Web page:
Verb Inflections in German Child Language: A Connectionist Account (1994)
The emerging function of verb inflections in German language acquisition is modeled with a connectionist network. A network that is initially presented only with a semantic representation of sentences uses the inflectional verb ending -t to mark those sentences that are low in transitivity, whereas all other verb endings occur randomly. This behavior matches an early stage in German language acquisition where verb endings encode a similar semantic rather than a grammatical function. When information about the surface structure of the sentence is added to the input data, the network learns to use the correct verb inflections in a process very similar to children's learning. This second phase is facilitated by the semantic phase, suggesting that there is no shift from semantic to grammatical encoding, but rather an extension of the initial semantic encoding to include grammatical information. This can be seen as evidence for the strong version of the functionalist hypothesis of language acquisition.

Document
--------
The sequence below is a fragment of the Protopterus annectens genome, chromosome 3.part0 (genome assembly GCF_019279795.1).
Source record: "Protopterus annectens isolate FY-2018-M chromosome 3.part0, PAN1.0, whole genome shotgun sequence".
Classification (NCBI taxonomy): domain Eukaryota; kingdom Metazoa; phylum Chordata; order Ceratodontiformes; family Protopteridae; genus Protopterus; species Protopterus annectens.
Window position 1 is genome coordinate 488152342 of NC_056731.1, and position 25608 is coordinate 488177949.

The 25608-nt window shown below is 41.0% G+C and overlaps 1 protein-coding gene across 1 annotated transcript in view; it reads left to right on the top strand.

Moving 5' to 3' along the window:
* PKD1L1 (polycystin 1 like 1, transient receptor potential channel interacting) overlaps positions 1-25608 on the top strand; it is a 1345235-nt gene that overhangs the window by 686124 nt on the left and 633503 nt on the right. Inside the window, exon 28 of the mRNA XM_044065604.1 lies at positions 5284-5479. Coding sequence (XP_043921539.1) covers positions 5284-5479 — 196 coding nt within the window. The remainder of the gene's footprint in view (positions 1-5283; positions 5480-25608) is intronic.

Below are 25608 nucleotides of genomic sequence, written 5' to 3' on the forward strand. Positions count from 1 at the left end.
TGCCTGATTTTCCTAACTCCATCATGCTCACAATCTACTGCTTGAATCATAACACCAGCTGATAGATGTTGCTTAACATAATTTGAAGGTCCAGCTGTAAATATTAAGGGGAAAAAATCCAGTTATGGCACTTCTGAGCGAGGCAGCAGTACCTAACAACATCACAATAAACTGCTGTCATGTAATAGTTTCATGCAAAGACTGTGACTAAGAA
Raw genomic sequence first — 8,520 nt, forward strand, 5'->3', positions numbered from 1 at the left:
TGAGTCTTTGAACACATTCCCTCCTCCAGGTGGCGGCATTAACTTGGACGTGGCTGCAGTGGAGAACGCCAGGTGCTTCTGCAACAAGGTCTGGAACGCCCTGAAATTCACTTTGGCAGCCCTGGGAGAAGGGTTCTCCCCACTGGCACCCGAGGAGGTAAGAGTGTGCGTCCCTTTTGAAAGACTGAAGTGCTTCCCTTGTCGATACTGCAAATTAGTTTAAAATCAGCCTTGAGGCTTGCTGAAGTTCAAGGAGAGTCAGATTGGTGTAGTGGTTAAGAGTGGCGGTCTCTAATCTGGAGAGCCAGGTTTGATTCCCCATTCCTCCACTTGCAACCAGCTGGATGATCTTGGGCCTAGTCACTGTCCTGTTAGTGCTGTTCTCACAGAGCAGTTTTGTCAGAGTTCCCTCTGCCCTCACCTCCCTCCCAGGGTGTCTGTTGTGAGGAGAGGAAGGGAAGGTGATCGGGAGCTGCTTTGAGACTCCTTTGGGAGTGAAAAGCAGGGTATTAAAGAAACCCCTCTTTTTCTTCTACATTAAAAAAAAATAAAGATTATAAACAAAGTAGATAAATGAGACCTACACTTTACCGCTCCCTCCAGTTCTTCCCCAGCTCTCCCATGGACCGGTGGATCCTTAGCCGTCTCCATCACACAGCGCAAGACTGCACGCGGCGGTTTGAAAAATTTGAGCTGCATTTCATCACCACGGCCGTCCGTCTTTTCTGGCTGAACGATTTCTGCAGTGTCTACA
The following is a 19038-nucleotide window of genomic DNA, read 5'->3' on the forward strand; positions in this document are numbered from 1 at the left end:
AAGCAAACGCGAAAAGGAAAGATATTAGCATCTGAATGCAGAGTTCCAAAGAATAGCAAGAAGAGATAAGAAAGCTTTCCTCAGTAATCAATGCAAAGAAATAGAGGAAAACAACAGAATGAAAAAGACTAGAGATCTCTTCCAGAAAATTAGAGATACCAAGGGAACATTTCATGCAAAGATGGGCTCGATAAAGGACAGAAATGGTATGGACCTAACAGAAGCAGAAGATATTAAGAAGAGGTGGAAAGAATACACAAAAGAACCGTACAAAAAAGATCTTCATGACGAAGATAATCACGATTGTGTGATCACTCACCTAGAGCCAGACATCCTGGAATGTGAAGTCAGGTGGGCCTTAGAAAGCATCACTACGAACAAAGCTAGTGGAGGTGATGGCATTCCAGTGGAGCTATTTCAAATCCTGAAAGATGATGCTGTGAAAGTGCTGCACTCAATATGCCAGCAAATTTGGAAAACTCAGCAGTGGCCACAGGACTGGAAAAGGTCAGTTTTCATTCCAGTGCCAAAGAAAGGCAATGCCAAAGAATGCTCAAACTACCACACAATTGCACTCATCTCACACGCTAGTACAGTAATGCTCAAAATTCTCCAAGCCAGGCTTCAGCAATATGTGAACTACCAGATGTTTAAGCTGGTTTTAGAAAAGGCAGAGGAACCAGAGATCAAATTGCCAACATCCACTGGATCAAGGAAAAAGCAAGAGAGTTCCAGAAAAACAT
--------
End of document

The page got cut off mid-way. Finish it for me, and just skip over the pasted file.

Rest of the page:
In Proceedings of the 16th Annual Conference of the Cognitive Science Society, Ashwin Ram and Kurt Eiselt (Eds.), pp. 928-933 1994. Hillsdale, NJ: Erlbaum.

Risto Miikkulainen Faculty risto [at] cs utexas edu
Gert Westermann Formerly affiliated Visitor gwestermann [at] brookes ac uk